I would have to shoot the coyotes if I wanted ta get the Outlaw, that was clear. Having them hanging around with him was not going ta help. I don’t have any feelings either way, about killing coyotes. They are like cockroaches. You don’t have pangs of conscience when you squish a cockroach, do you? Even though it did you no harm, you would kill a cockroach without compunction. Same thing with coyotes – they have been stereotyped in our minds as pests that need to be exterminated, period.
Killing coyotes is not exactly a cinch, but just follow some simple rules and you can get a coyote or two, easy. Trust me, I’ve killed hundreds over the years. If you are crouching in the brush, just make sure you can see at least 75 yards ahead. Chances are you won’t see a coyote easy. They are cautious m—ther f—kers, they really are. Look for movement, like a sudden swaying of undergrowth. If it’s late December to early March, that’s the coyotes’ mating season – have a good mating call handy. If it’s not, a nice injured lamb bleat will do fine. You can download calls from the Apple app store anytime, no sweat. Bring along a bluetooth enabled 50-watt speaker, stick it in a tree trunk and you got a call that will carry 80, maybe 100 yards.
And listen, have some patience. A coyote likes ta be sure before it breaks cover and steps into an open clearing. So, he may take a while before he appears in your cross-hairs. Just be still and lie low. He’s agile, so be ready.
Most importantly – and this applies ta hunting anything, not just coyotes or wolves – remember ta acquire a sense of detachment. If you stare too hard at the prey and think of letting him have it with both barrels, he somehow senses it – it’s like telepathy. Are human thoughts carried by brain waves? Do these vibes let out a silent alarm that the prey picks up? I don’t know, but trust me on this – at the point where he is in your sights or about ta come into your sights, do not think of killing him and do not stare at his eyes.
I never think, after the prey sails into my field of vision, about shooting the animal. I let my thoughts remain in a sort of levitating, neutral, idling mode and force myself ta think of something else. I try ta engage my mind on my next blog post or whether I need ta clean out my basement this weekend or something. I never look into the prey’s eyes and allow it ta feel my presence. When I pull the trigger, for me the prey is just an aiming point, like a target at a shooting range, not a living breathing animal.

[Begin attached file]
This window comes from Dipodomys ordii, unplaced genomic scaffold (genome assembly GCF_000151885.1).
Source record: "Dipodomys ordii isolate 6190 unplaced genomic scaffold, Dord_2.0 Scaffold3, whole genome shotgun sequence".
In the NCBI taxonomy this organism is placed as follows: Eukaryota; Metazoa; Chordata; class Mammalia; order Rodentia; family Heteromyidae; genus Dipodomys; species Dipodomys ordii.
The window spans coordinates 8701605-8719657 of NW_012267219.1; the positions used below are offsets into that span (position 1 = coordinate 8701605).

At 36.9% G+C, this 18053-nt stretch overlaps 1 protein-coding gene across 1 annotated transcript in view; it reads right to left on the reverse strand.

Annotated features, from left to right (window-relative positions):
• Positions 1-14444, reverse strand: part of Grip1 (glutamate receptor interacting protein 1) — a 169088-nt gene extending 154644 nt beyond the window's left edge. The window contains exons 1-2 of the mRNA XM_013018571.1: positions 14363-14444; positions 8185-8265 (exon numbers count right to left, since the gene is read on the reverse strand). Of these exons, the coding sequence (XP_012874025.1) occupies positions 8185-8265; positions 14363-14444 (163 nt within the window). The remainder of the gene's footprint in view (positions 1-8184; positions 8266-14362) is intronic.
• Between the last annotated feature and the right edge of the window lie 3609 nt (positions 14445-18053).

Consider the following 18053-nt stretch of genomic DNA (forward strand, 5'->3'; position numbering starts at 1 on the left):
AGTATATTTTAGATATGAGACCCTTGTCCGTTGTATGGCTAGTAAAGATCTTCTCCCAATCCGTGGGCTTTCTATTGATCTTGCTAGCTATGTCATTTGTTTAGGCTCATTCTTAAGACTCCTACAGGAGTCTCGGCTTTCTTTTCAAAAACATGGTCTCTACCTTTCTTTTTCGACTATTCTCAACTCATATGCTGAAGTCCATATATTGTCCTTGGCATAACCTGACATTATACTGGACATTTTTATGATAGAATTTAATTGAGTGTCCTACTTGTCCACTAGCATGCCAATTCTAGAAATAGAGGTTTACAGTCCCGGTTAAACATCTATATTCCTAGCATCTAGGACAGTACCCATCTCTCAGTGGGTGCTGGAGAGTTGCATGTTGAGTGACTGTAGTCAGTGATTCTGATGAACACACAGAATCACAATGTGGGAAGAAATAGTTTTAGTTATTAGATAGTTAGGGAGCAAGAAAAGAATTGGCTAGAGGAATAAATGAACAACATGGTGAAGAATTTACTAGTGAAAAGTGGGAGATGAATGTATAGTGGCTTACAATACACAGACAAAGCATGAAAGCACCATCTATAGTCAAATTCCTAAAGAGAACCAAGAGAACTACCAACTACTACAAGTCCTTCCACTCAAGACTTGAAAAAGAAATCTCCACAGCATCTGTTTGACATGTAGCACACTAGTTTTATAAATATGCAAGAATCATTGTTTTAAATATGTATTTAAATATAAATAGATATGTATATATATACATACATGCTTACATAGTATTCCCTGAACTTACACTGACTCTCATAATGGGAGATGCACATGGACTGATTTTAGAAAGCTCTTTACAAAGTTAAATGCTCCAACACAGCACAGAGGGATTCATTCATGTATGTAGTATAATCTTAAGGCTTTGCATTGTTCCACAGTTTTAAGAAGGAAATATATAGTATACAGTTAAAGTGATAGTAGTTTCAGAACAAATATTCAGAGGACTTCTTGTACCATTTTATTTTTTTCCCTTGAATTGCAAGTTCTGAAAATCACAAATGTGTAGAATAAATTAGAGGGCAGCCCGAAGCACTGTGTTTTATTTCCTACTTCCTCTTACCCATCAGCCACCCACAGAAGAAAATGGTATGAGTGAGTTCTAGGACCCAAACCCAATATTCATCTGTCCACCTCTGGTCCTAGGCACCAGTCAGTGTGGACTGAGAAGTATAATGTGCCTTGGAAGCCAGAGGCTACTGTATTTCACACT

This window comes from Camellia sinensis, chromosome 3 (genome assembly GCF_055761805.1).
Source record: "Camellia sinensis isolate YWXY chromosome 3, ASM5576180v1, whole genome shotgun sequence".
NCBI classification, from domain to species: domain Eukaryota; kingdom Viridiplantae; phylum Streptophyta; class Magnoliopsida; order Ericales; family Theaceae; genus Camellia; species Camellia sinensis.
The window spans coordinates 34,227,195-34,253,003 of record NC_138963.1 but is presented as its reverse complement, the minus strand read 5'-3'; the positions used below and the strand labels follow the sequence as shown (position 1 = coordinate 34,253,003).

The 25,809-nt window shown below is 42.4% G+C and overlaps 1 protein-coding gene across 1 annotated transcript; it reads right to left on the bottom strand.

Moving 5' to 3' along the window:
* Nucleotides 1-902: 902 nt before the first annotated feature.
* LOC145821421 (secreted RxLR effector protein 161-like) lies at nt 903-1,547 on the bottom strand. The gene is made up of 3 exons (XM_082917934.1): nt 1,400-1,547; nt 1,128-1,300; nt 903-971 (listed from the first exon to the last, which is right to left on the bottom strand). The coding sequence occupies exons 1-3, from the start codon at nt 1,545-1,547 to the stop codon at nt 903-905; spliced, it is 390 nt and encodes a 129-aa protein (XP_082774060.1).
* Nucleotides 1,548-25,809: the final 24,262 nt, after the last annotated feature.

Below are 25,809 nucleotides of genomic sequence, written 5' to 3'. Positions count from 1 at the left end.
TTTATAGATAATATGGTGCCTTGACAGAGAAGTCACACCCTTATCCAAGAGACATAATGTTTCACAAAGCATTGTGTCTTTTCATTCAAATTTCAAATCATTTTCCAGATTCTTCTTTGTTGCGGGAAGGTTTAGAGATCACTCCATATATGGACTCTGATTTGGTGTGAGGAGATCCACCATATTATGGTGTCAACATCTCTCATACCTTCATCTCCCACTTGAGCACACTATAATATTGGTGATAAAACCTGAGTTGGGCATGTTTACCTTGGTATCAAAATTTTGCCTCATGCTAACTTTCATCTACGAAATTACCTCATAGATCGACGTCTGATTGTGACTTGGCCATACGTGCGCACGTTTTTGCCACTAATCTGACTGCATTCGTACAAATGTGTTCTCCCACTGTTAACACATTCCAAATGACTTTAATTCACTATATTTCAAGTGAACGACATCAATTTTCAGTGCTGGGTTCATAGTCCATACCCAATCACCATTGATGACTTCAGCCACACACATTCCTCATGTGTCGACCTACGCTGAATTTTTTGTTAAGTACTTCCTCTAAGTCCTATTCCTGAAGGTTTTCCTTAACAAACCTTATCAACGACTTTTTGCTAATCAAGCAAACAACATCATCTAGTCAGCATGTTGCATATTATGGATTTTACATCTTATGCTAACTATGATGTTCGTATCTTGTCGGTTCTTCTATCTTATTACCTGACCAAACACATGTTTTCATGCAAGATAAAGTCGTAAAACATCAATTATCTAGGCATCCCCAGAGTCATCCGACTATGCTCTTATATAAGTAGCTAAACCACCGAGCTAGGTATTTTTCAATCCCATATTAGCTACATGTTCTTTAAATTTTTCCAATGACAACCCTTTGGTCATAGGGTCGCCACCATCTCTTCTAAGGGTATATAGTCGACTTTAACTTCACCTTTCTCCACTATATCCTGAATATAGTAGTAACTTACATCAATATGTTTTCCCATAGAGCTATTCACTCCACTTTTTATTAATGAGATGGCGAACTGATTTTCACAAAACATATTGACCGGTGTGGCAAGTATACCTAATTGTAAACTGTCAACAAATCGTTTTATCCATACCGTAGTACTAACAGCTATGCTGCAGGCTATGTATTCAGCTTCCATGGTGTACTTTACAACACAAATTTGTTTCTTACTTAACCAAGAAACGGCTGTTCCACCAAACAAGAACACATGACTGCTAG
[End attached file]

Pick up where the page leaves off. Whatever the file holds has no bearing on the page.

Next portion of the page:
Think of it this way – when you’re making love, if you allow yourself ta think of what you’re engaged in doing, you’ll come way too soon. But if you force your mind to think of something else – like maybe the sales presentation you need ta submit the next morning to your client – trust me, you’ll last way longer and your woman will take you to be fookin Don Giovanni. Try it, but don’t go overboard and think of really heavy stuff, like the Holocaust or something. You’ll end up with a wimpy limpy twiddledidum then.
So, I killed Abbott and Costello. But alas, it didn’t make getting the Outlaw any easier. He continued the cat and mouse game. He made a kill at the Fournier farm – a lamb that had somehow managed ta step outside the barn alone in the dead of the night. He was maybe expecting ta find a ewe named Rosy or something and instead he bumped into the dreaded beast. The Outlaw sank his jaws into the lamb’s neck but it was already dead by then, from sheer fright.
The Outlaw didn’t sit there in the open ta eat. He zig-zagged his way through the brush, until he could camouflage himself completely and only then did he start chomping on the lamb. I’ll be honest with you – I wasn’t there that night and I’m simply supposing that’s what happened.
A month went by after the Fournier range attack and I didn’t set my eyes on the Outlaw all that time even once, leading me ta wonder whether he had moved to Oka or Mont St. Hillaire or some place else. Wolves are known ta move around quite a bit, sometimes over hundreds of miles. If he had in fact moved to another county, then my contract was redundant and I could just collect my fee and go home.
(to be continued…..)
ps: Hang around. Lie still. Breathe evenly. Part-3 is where it all goes down.